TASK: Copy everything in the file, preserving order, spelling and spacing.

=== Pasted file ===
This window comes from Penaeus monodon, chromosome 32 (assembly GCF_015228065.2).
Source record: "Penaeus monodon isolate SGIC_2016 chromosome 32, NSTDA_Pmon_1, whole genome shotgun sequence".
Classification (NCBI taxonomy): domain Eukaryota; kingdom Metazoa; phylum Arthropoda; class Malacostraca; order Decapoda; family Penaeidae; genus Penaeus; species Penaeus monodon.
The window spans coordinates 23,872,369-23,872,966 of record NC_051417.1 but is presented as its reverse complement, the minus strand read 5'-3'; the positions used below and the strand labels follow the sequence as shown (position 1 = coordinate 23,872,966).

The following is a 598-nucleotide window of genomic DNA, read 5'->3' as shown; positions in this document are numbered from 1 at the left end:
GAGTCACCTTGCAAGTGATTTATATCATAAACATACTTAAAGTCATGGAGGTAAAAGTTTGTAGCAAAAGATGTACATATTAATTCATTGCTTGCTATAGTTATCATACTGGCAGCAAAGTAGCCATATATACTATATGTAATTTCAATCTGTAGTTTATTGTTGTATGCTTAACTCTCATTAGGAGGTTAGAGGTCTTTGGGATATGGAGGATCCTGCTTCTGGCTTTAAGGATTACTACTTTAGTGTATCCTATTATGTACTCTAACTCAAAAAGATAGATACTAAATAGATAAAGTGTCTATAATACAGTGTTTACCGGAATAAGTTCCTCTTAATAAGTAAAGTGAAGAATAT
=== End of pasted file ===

This window comes from Penaeus monodon, chromosome 32 (assembly GCF_015228065.2).
Source record: "Penaeus monodon isolate SGIC_2016 chromosome 32, NSTDA_Pmon_1, whole genome shotgun sequence".
Classification (NCBI taxonomy): domain Eukaryota; kingdom Metazoa; phylum Arthropoda; class Malacostraca; order Decapoda; family Penaeidae; genus Penaeus; species Penaeus monodon.
The window spans coordinates 23,872,369-23,872,966 of record NC_051417.1 but is presented as its reverse complement, the minus strand read 5'-3'; the positions used below and the strand labels follow the sequence as shown (position 1 = coordinate 23,872,966).

The following is a 598-nucleotide window of genomic DNA, read 5'->3' as shown; positions in this document are numbered from 1 at the left end:
GAGTCACCTTGCAAGTGATTTATATCATAAACATACTTAAAGTCATGGAGGTAAAAGTTTGTAGCAAAAGATGTACATATTAATTCATTGCTTGCTATAGTTATCATACTGGCAGCAAAGTAGCCATATATACTATATGTAATTTCAATCTGTAGTTTATTGTTGTATGCTTAACTCTCATTAGGAGGTTAGAGGTCTTTGGGATATGGAGGATCCTGCTTCTGGCTTTAAGGATTACTACTTTAGTGTATCCTATTATGTACTCTAACTCAAAAAGATAGATACTAAATAGATAAAGTGTCTATAATACAGTGTTTACCGGAATAAGTTCCTCTTAATAAGTAAAGTGAAGAATAT